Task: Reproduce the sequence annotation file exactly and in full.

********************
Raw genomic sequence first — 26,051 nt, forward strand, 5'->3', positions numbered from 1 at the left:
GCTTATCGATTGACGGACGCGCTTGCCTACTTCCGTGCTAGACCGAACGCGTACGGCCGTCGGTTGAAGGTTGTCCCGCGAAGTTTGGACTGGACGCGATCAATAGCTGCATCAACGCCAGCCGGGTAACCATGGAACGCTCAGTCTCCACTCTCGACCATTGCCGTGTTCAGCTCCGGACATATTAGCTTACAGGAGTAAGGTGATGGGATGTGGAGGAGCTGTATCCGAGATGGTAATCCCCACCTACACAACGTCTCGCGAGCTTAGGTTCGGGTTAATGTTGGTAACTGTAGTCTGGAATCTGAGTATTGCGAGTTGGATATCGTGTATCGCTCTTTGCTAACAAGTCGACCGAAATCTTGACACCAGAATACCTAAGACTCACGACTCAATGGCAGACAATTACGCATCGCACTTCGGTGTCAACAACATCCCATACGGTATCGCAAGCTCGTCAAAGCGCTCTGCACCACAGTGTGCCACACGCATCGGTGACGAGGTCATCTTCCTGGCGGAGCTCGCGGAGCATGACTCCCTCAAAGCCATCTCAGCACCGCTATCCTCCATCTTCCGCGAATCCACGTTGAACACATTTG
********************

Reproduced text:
Raw genomic sequence first — 26,051 nt, forward strand, 5'->3', positions numbered from 1 at the left:
GCTTATCGATTGACGGACGCGCTTGCCTACTTCCGTGCTAGACCGAACGCGTACGGCCGTCGGTTGAAGGTTGTCCCGCGAAGTTTGGACTGGACGCGATCAATAGCTGCATCAACGCCAGCCGGGTAACCATGGAACGCTCAGTCTCCACTCTCGACCATTGCCGTGTTCAGCTCCGGACATATTAGCTTACAGGAGTAAGGTGATGGGATGTGGAGGAGCTGTATCCGAGATGGTAATCCCCACCTACACAACGTCTCGCGAGCTTAGGTTCGGGTTAATGTTGGTAACTGTAGTCTGGAATCTGAGTATTGCGAGTTGGATATCGTGTATCGCTCTTTGCTAACAAGTCGACCGAAATCTTGACACCAGAATACCTAAGACTCACGACTCAATGGCAGACAATTACGCATCGCACTTCGGTGTCAACAACATCCCATACGGTATCGCAAGCTCGTCAAAGCGCTCTGCACCACAGTGTGCCACACGCATCGGTGACGAGGTCATCTTCCTGGCGGAGCTCGCGGAGCATGACTCCCTCAAAGCCATCTCAGCACCGCTATCCTCCATCTTCCGCGAATCCACGTTGAACACATTTG